Improvements seen in cardiac function and size 20 years later
WEDNESDAY, June 15, 2016 (HealthDay News) — Breastfeeding premature infants appears to increase the likelihood that those infants will have healthier hearts in young adulthood, according to research published online June 14 in Pediatrics.
Paul Leeson, Ph.D., of the Cardiovascular Clinical Research Facility at the University of Oxford in the United Kingdom, and colleagues followed 102 individuals born preterm in the 1980s who were part of a larger study on feeding regimens. At the time, half of that group was assigned to receive breast milk, while the other half was given formula. Ultimately, 30 were fed solely breast milk, while 16 were given “nutrient-enriched” formula only during early postnatal life. These patients were compared with another 102 individuals born full-term from the same time period. The researchers assessed cardiac morphology and function when all the participants were between 23 and 28 years old.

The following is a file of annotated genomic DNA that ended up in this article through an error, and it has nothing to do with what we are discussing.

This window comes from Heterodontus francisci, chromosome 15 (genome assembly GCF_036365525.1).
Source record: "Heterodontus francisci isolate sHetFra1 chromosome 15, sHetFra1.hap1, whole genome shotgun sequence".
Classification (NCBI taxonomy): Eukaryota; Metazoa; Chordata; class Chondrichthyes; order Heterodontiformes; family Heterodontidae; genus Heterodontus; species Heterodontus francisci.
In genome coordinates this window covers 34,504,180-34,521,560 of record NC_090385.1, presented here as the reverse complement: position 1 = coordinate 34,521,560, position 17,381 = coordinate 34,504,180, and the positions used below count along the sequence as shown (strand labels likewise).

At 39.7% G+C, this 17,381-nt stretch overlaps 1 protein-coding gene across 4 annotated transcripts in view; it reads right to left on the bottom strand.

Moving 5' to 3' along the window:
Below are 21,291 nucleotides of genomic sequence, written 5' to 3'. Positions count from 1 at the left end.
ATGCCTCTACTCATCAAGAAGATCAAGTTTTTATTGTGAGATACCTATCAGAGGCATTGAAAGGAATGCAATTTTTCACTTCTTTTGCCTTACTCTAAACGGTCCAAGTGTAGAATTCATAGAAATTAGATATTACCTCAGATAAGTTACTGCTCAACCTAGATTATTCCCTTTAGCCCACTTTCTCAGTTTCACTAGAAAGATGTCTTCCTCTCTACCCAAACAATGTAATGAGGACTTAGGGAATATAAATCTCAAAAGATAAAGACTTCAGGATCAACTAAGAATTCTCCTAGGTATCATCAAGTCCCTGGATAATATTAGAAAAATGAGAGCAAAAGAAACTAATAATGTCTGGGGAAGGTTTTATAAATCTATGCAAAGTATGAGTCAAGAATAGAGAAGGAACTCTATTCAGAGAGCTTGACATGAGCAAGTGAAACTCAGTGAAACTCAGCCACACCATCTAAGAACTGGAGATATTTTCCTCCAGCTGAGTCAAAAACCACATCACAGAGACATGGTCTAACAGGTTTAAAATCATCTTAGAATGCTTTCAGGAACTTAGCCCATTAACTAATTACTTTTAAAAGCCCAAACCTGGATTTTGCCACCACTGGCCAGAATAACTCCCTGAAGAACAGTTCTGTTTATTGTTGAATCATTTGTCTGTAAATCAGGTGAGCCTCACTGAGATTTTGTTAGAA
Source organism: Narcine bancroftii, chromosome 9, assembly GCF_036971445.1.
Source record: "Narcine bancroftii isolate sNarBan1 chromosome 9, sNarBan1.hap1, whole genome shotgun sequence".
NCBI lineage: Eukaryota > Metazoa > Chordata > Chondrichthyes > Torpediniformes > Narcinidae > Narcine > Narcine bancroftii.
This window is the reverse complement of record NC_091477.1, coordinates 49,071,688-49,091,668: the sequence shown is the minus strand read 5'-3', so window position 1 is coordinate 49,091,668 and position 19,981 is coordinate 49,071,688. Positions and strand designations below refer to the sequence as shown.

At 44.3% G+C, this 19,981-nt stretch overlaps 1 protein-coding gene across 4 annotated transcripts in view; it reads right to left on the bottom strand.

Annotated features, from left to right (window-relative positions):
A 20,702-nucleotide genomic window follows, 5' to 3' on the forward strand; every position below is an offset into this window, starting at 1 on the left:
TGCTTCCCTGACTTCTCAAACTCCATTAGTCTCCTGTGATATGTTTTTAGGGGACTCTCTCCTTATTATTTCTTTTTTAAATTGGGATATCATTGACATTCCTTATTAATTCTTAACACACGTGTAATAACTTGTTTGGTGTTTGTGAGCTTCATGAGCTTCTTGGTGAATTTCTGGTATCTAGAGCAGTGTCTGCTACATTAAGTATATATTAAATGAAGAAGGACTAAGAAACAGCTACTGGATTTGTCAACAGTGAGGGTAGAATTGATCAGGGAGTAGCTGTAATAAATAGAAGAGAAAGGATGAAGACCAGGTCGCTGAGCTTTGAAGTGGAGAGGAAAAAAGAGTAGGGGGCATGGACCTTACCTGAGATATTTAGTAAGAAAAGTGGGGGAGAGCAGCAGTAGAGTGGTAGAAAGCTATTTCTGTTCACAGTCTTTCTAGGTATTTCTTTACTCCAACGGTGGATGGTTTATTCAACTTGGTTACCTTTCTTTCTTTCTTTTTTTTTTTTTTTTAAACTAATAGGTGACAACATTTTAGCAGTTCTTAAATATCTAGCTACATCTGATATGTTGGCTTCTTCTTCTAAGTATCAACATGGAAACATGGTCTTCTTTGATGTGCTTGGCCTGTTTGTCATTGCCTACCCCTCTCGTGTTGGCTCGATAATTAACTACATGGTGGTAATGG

As expected, participants who were born prematurely had reduced heart volume and function compared with those carried to term. But those born prematurely and fed exclusively with breast milk had greater heart volume than preemies fed only formula. The impact of breast milk appeared to be incremental.
“What we have now found is that, although exclusive breast milk does not alter the wall thickness, it does mean the hearts of adults who were born preterm get closer in size to those of adults born at term and the function of their hearts is better,” Leeson told HealthDay.
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